In a verdict on 22nd April 2020, a five-judge Constitution Bench of the Supreme Court quashed Andhra Pradesh Government’s Order No. 3 providing 100% reservation to Scheduled Tribe (ST) candidates for the posts of teachers in schools situated in Scheduled Areas. The core argument, as expected, was reiterating the Indra Sawhney vs Union of India judgement, which capped reservations at 50%. It is important to note that the Constitution Bench has also interpreted its judgement prospectively not “retrospectively” and held that the existing appointments made in excess of 50% reservation will survive but will cease to be effective in the future, providing much needed relief to the tribal teachers who have already been appointed.
This wasn’t the first time that the Andhra Pradesh government has issued such an order. In November 1986, then Governor of Andhra Pradesh had also issued a similar order which was quashed by the Andhra Pradesh Administrative Tribunal in 1989. A challenge to the tribunal’s order in the high court was later withdrawn by the government. However, during N. Chandrababu Naidu’s tenure in January 2000, the State Government issued another similar order, through which 33% seats were reserved for women. The government order said the reservation was “to promote educational development of tribals, to solve the phenomenal absenteeism of teachers in the schools situated in Scheduled Areas and with a view to protect the interests of local tribals”. This order was upheld by the AP High Court and the recent Supreme Court verdict is in response to the appeals filed by a certain Chebrolu L. Prasad against the AP High Court order.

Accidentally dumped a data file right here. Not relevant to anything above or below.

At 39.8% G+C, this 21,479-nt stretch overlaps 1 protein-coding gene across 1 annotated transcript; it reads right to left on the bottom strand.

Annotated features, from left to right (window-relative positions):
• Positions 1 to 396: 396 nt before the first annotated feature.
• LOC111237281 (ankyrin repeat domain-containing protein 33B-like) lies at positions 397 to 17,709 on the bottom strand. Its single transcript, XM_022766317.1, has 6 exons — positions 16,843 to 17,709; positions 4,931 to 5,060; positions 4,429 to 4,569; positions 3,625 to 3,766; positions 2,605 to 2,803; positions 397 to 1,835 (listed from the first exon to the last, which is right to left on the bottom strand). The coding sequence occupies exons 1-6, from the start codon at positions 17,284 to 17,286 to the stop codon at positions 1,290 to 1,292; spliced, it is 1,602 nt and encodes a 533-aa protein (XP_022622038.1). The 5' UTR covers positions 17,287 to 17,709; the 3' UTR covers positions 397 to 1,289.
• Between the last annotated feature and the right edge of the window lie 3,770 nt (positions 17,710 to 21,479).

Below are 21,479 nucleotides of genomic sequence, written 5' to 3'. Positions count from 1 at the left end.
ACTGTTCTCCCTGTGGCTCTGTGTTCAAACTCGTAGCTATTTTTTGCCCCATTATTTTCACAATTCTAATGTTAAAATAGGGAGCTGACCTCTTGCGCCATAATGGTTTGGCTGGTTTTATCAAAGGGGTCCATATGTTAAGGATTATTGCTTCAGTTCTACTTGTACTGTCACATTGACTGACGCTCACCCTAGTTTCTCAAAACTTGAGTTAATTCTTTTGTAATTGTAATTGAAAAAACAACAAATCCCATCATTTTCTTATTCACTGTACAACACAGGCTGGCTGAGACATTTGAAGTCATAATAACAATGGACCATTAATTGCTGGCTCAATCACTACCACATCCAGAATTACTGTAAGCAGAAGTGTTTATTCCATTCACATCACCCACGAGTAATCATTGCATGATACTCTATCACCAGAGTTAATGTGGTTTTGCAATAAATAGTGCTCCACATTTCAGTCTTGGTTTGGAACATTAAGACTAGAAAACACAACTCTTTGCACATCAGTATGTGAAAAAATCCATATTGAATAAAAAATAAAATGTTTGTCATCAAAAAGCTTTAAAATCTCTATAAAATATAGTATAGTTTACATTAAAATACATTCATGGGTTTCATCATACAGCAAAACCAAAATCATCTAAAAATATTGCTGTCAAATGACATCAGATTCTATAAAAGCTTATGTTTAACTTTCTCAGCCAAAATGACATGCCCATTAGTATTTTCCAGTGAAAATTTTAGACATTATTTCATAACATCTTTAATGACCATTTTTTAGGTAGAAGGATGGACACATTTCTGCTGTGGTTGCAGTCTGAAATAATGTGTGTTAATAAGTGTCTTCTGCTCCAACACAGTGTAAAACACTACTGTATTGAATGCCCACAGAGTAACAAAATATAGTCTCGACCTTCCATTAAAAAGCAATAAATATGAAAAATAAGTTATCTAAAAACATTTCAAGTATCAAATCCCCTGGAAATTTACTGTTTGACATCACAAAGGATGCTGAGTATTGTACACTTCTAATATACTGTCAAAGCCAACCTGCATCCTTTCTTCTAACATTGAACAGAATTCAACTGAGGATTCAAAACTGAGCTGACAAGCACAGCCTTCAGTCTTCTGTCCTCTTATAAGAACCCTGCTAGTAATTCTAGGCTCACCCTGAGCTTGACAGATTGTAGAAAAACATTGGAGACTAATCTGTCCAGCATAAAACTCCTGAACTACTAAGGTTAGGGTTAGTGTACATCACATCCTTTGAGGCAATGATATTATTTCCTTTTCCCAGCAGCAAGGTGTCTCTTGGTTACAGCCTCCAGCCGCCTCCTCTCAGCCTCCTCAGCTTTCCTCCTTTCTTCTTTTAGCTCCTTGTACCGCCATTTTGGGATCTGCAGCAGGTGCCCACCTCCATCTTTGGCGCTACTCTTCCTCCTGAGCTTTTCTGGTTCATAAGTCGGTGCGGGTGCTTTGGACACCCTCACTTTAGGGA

The judgement received criticism from several quarters of the civil society. Experts pointed out the strong statutory framework of the Fifth Schedule, also described as a ‘Constitution within the Constitution’, and invoked Article 46 of the Directive Principles, which invokes the State to promote with special care the educational and economic interests of the weaker sections and, in particular, the Scheduled Castes and Scheduled Tribes, and protect them from social injustice and all forms of exploitation.
The objective, experts say, of 100% reservation is to solve the phenomenal absenteeism in these far-flung tribal hamlet schools and that the appointment of local tribals exclusively as teachers was the proposed remedy to overcome the problem of absenteeism and to sub-serve the educational development of Adivasi school children. Ramarao Dora from the Adivasi JAC in Paderu said, “Can it (the SC) not appreciate the simple fact that for certain positions like that of teachers, an Adivasi teacher familiar with the culture and customs of fellow tribals will be in a better position than a non-tribal counterpart to communicate with the Adivasi parents and children? That he or she will be more than willing to reside in the Adivasi villages and share their living in a harmonious manner?”
Recently, leaders of the Adivasi JAC and the G.O. No. 3 Sadhana Committee gave a call for bandh on June 9th. The Adivasi Employees and Teachers’ Associations, Girijana Sankshema Sangham and Adivasi Hakkula Sangham had staged a protest earlier at Buttaigudem, Polavaram mandals seeking revision as per the G.O.
In this context, numerous meetings were held by A.P. Legislative Committee for Tribal Welfare Chairman and Polavaram MLA Tellam Balaraju, who promised to raise the issue with Chief Minister Y.S. Jagan Mohan Reddy and Tribal Welfare Minister P. Pushpa Srivani.
Political parties have demanded that the State Government file a review petition in the Supreme Court in order to safeguard the constitutional rights and special provisions meant for Adivasis in the Fifth Schedule Areas.